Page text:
Bob Althaus drives his Oliver 77 out of the shed at his farm in rural Sublette, Ill. Althaus began collecting Olivers 15 years ago and now owns seven of the tractors, which still are used for farm work at the family’s grain and cow-calf operation. Some of the Althaus Oliver collection will be on display at the Sublette Farm Toy and Antique Tractor Show on March 16 and 17 in Sublette.
Bob Althaus drives his Oliver 77 out of the shed at his farm in rural Sublette, Ill. Althaus began collecting Olivers 15 years ago and now owns seven of the tractors, which still are used for farm work at the family’s grain and cow-calf operation. Some of the Althaus Oliver collection will be on display at the Sublette Farm Toy and Antique Tractor Show on March 16 and 17 in Sublette.

SUBLETTE, Ill. — When asked why he started collecting Oliver tractors, the “other” green tractor, Bob Althaus of Sublette has tradition on his side.

“My grandfather on my mother’s side, he had Olivers. When I was young, I used to go up and drive them around every once in a while,” Althaus said.

He’s now mostly retired from farming. Sons Bill, Don, Steve and Patrick are farming the family grain and registered Angus operation.

But 15 years ago, when Bob Althaus decided to start collecting tractors, he decided he wanted something different.

“Everybody around here has got red or green tractors, and I just wanted something a little different. I thought if I wanted something different, I would just get Oliver,” he said.

There is one more reason, and it’s the reason why there’s an Oliver 77, the first Oliver that Althaus bought, parked first in the machine shed on the farm where he and wife Ann live.

“Olivers start,” he said. “They’re generally the first ones parked in front of the door in the machine shed. Every time we want a John Deere to start in the wintertime, we have to pull it with an Oliver because the Oliver always starts.”

The Althaus Olivers aren’t just pretty green, red and yellow faces. Many of the tractors are used around the farm for various tasks. “We use them to haul hay and manure, for raking hay. We grind corn with the 77 and use them for hauling silage,” Althaus said.

Other Olivers are used on the tractor drives that Bob and Ann enjoy and for events including the Cornpicker Reunion, which he participated in this past fall in Walnut.

The latest addition to the Althaus Oliver collection is an 88 diesel that Althaus bought from state Rep. Jim Sacia of Freeport. He said he’d like to add a Super 99 to the collection.

For now, he contents himself with a toy model of a Super 99, one of many farm toys he’s collected over the years, including a toy tractor, made in 1920, that was his father’s.

His wife also knows Olivers.

“I knew about Olivers a long time ago. My dad had an Oliver and a John Deere when I was farming with him,” she said. “My dad didn’t have sons, so my sister and I helped with the farm when we were little.”

Tractors from the Althaus Oliver collection will be on display March 16 and 17 at the 31st Sublette Farm Toy and Antique Tractor Show in Sublette. John Deere is this year’s featured tractor.

Olivers will be in plentiful supply, as well, as the Midwest Oliver Club, which conducted its informal organizational meeting in Sublette in 1993, celebrates its 20th anniversary during the show.

The Althauses said one of the best parts about collecting vintage tractors is the conversation that their hobby generates.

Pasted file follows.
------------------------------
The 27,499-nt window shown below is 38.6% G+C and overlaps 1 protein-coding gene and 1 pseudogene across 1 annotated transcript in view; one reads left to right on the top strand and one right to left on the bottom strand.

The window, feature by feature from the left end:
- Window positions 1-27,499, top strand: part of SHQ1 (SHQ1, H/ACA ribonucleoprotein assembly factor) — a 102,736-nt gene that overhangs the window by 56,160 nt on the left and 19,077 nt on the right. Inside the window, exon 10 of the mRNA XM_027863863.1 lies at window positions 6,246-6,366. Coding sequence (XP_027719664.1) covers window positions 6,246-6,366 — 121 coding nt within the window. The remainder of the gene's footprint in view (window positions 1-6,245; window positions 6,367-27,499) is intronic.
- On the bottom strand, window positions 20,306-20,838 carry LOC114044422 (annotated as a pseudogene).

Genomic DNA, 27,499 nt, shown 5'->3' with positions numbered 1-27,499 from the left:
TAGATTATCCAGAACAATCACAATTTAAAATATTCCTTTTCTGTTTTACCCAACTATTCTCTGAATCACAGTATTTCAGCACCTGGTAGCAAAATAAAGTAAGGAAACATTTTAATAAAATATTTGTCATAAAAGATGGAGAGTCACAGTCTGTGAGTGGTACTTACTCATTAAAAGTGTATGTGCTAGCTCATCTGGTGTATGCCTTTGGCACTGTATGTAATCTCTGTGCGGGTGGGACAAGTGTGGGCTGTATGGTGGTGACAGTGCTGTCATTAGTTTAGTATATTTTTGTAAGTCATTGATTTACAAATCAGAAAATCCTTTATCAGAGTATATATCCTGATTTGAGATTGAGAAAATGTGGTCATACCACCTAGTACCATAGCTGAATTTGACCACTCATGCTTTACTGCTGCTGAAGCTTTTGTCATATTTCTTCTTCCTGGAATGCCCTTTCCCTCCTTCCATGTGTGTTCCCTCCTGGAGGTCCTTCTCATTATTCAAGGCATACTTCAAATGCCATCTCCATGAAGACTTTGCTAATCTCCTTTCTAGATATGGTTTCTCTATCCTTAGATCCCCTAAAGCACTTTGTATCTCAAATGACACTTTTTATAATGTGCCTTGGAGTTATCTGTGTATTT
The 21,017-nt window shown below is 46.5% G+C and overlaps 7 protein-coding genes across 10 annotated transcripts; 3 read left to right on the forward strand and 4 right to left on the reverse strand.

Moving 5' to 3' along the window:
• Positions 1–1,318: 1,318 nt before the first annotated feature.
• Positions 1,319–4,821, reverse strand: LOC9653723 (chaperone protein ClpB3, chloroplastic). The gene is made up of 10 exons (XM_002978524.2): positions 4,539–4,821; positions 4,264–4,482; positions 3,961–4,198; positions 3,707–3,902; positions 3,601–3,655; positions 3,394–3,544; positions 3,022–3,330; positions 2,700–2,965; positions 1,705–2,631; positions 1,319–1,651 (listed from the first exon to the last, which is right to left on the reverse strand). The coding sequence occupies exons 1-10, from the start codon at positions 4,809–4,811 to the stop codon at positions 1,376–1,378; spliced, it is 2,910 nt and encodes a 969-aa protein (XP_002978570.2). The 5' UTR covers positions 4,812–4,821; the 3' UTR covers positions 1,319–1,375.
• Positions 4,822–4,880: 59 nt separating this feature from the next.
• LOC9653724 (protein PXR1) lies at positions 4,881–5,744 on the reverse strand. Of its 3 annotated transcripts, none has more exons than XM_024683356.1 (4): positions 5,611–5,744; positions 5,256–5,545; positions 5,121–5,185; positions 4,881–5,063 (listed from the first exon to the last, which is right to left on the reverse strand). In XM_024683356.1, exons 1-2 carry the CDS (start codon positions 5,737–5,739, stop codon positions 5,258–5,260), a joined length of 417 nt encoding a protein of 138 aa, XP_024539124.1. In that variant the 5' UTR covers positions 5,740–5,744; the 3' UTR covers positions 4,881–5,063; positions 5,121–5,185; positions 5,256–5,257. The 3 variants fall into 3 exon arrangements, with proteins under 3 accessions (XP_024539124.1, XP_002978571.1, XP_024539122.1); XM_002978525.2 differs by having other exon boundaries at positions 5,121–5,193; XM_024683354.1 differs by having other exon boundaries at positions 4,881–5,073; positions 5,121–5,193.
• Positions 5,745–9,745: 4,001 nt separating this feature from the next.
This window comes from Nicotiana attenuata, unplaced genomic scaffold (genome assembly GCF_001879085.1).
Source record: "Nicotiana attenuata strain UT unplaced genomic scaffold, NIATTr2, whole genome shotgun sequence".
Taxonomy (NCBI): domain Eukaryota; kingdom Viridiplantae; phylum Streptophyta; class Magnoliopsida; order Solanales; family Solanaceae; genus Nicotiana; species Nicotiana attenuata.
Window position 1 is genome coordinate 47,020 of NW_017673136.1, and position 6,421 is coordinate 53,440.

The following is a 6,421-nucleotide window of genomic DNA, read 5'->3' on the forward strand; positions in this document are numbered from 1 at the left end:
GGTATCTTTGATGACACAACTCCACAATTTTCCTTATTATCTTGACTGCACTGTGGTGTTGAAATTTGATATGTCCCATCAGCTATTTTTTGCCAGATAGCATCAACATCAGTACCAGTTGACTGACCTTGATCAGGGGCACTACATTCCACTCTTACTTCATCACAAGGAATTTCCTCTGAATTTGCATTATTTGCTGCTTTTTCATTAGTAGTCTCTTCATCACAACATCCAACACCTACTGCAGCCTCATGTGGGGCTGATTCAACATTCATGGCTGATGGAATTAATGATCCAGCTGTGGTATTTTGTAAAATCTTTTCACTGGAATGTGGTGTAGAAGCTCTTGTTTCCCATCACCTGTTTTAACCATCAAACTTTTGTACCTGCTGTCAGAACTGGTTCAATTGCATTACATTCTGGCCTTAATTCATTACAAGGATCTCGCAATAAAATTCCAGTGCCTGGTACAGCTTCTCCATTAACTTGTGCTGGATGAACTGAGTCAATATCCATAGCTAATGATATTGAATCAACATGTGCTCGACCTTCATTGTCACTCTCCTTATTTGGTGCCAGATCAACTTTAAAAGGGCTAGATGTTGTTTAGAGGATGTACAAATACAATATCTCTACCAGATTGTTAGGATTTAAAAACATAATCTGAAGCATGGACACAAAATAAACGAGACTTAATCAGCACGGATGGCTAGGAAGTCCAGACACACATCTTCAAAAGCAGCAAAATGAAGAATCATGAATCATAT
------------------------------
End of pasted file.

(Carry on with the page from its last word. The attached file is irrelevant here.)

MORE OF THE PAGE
“Everybody loves to come up and talk to you. We went to Florida, and he had his Oliver cap on and people would walk up and say, ‘Oh, you’ve got Olivers.’ It’s so interesting. People who have them or who have had them just come up and talk to you,” said Ann Althaus.

Bob Althaus makes it clear that while Olivers are nearest and dearest, he isn’t colorblind when it comes to vintage metal.

“I’m not a diehard. I’ve got some Internationals. I’ve got a Massey Harris, a Minneapolis Moline, a John Deere,” he said.

The show encompasses the entire town, with more than 300 vendors with antique farm toys and more than 200 full-size vintage tractors.

The show stretches from one side of town to the other and encompasses nine buildings in the village of 500 residents. Many Sublette residents are involved with the show in some way.

“Everybody just kicks in and helps out,” Althaus said.

The show gets everyone from local 4-H and FFA students, who will have food stands during the show, to the Sublette Fire Department, involved to make the show a success.

In addition to Bob Althaus’ Olivers, his son, Bill, will be bringing a different shade of green to the show — some of the vintage John Deeres in his collection.

He has a collection of some 25 to 30 tractors, most of them John Deere, but with an occasional McCormick and Minneapolis Moline thrown in for variety.

The tractors are not only a nod to agricultural tradition, but the farming traditions in the Sublette area. Many of the vintage tractors formerly were owned by neighbors and fellow farmers in the Sublette area.

In Bill Althaus’ workshop, he and helper and fellow tractor enthusiast Bill Eacott were working to get the John Deere 3010 utility tractor put back together, after being repainted and refurbished, in time for the show.

In the next room of the machine shed, more green waited for spring planting in the form of a John Deere 7520, a John Deere 7020, both with the unique yellow-topped cabs, and a lighter shade of green in a Steiger Panther ST 510.

An older cousin of the 3010, a 1918 Waterloo Boy, will be restored in time for its 100th birthday in a few years.

“It takes quite a bit of work,” said Althaus as he and Eacott went over what they needed to do and made sure that the parts needed, even down to the finest details of a chrome piece on the hood and a John Deere cap for the steering wheel, were ready to go.